4. The Marquee Strategy. Provide incentives to attract members of a key user set onto your platform. A variation of this is to choose to purchase a marquee participant in order to obtain exclusive access to the seeds it produces.
  5. The Single-Side Strategy. Create a business around products or services that benefit a single set of users; later, convert the business into a platform business by attracting a second set of users who want to engage in interactions with the first set.
  6. The Producer Evangelism Strategy. Design your platform to attract producers, who can induce their customers to become users of the platform. Platforms that provide businesses w/tools for customer relationship management can often solve the chicken/egg problem by attracting one set of users (producers) who then take on the task of bringing along the other set (consumers) from their own customer base. The platform helps the producers cater to their existing set of consumers, and over time, the producers benefit from data-driven cross-pollination as other consumers on the network become interested.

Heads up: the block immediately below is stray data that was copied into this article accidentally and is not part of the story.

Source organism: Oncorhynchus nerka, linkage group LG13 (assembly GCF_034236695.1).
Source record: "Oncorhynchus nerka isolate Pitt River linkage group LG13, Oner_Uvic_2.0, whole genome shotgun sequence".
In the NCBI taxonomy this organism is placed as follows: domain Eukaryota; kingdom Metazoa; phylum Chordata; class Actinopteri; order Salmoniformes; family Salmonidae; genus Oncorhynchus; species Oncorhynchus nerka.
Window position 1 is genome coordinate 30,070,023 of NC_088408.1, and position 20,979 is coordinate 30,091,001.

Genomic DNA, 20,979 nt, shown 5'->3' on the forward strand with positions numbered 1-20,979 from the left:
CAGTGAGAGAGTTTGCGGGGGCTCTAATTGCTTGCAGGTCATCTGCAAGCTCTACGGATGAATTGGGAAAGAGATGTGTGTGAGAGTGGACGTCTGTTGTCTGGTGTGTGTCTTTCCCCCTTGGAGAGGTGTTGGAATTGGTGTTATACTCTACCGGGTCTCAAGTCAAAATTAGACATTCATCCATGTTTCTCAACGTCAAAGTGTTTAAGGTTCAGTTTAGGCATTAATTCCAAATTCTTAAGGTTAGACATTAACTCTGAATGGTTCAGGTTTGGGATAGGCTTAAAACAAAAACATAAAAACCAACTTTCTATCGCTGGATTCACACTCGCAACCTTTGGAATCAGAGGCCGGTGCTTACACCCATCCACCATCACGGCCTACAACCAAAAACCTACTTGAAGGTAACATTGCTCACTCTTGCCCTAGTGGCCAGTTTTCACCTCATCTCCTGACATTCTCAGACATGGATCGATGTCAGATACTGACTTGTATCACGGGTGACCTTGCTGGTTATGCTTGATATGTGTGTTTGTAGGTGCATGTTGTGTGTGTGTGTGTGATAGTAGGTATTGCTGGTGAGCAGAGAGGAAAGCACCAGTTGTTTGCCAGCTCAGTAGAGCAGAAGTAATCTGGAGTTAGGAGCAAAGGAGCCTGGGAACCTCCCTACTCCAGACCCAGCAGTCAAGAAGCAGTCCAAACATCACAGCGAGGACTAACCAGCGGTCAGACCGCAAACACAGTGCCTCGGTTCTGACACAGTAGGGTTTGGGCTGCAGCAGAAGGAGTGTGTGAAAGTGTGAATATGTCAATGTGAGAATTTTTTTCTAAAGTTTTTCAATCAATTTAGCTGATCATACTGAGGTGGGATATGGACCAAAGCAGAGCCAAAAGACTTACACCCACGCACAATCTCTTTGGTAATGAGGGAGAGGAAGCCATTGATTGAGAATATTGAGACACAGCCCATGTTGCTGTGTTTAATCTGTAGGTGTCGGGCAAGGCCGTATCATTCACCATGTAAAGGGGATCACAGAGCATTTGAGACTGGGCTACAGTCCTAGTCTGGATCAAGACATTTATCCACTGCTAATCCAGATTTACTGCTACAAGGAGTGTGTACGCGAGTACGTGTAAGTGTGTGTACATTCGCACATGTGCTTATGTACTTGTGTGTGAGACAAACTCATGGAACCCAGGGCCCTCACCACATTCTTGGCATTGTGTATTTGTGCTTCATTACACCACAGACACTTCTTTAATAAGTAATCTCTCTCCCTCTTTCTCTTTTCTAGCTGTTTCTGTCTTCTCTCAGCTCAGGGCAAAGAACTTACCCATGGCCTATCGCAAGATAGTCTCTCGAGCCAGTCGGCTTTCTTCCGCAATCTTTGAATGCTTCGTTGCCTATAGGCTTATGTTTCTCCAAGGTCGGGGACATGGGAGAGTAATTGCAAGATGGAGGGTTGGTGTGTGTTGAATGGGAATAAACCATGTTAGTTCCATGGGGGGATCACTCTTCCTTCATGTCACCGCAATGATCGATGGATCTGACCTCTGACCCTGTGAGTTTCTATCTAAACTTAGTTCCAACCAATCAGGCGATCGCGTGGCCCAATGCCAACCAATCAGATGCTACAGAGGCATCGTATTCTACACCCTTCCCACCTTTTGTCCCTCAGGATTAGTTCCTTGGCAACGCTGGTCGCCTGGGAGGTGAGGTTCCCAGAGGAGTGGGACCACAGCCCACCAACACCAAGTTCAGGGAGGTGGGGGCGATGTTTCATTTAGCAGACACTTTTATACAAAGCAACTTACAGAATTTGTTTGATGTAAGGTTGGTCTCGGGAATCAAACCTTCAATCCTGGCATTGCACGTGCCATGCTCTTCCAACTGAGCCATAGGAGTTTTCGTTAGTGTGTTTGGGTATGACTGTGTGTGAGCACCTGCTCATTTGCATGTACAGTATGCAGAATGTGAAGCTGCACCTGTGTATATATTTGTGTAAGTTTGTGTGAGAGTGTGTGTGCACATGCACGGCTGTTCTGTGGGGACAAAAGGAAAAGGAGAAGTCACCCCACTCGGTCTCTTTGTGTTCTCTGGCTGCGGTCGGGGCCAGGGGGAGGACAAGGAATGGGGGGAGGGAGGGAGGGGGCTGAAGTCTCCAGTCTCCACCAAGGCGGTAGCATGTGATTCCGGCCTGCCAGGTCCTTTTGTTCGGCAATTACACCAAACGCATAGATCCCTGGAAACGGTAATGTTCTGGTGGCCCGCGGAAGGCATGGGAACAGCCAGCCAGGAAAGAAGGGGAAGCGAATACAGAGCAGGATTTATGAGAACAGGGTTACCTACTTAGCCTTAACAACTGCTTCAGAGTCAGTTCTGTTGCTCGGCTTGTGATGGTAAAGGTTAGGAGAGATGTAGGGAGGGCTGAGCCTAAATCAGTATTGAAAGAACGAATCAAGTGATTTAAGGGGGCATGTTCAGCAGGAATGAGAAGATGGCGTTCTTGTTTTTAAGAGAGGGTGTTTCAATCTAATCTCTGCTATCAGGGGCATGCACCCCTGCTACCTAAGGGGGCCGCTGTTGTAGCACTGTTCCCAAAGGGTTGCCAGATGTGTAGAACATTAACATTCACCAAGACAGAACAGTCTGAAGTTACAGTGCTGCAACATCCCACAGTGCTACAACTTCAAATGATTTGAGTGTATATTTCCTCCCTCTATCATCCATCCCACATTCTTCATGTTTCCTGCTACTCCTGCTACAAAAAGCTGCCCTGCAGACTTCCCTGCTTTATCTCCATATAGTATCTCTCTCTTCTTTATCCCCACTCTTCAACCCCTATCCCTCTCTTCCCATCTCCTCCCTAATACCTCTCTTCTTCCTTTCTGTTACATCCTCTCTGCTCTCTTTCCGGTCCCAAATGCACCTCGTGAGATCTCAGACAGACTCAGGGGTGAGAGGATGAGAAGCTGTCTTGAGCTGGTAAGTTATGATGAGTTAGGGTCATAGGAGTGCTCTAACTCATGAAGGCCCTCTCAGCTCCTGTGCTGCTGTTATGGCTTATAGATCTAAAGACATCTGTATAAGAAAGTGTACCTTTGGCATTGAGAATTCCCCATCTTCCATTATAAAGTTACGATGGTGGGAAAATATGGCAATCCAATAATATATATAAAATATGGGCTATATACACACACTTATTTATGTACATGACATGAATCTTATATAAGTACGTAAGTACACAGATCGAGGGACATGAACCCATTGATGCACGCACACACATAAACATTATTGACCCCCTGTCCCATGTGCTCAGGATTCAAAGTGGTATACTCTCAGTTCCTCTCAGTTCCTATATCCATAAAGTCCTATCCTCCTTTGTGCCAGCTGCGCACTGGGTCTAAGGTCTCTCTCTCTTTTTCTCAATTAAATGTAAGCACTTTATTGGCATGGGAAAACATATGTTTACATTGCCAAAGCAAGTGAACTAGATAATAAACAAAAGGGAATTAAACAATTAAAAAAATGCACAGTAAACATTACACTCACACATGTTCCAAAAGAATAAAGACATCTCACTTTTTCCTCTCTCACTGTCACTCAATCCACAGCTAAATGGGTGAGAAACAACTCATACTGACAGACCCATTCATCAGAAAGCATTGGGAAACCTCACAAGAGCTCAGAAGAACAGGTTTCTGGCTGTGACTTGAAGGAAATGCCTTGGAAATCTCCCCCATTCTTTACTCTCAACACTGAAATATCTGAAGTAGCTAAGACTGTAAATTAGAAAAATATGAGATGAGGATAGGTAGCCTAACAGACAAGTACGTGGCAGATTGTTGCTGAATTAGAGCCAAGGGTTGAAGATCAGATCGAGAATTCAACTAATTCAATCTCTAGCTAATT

7. The Big-Bang Adoption Strategy. Use one or more traditional push marketing strategies to attract a high volume of interest and attention to your platofrm. This triggers a simultaneous on-boarding effect.
  8. The Micromarket Strategy. Start by targeting a tiny market that comprises members who are already engaging in interactions. This enables the platform to provide the effective matchmaking characteristic of a large market even in the earliest stages of growth.

Viral growth: The user-to-user launch mechanism

Four key elements:

6. Monetization

Capturing the Value Created by Network Effects

7. Openness

Defining What Platform Users and Partners Can and Cannot Do

8. Governance

Policies to Increase Value and Enhance Growth

9. Metrics

How Platform Managers Can Measure What Really Matters

10. Strategy

How Platforms Change Competition

11. Policy

How Platforms Should (and Should Not) Be Regulated

12. Tomorrow

The Future of the Platform Revolution

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Last modified 06 April 2022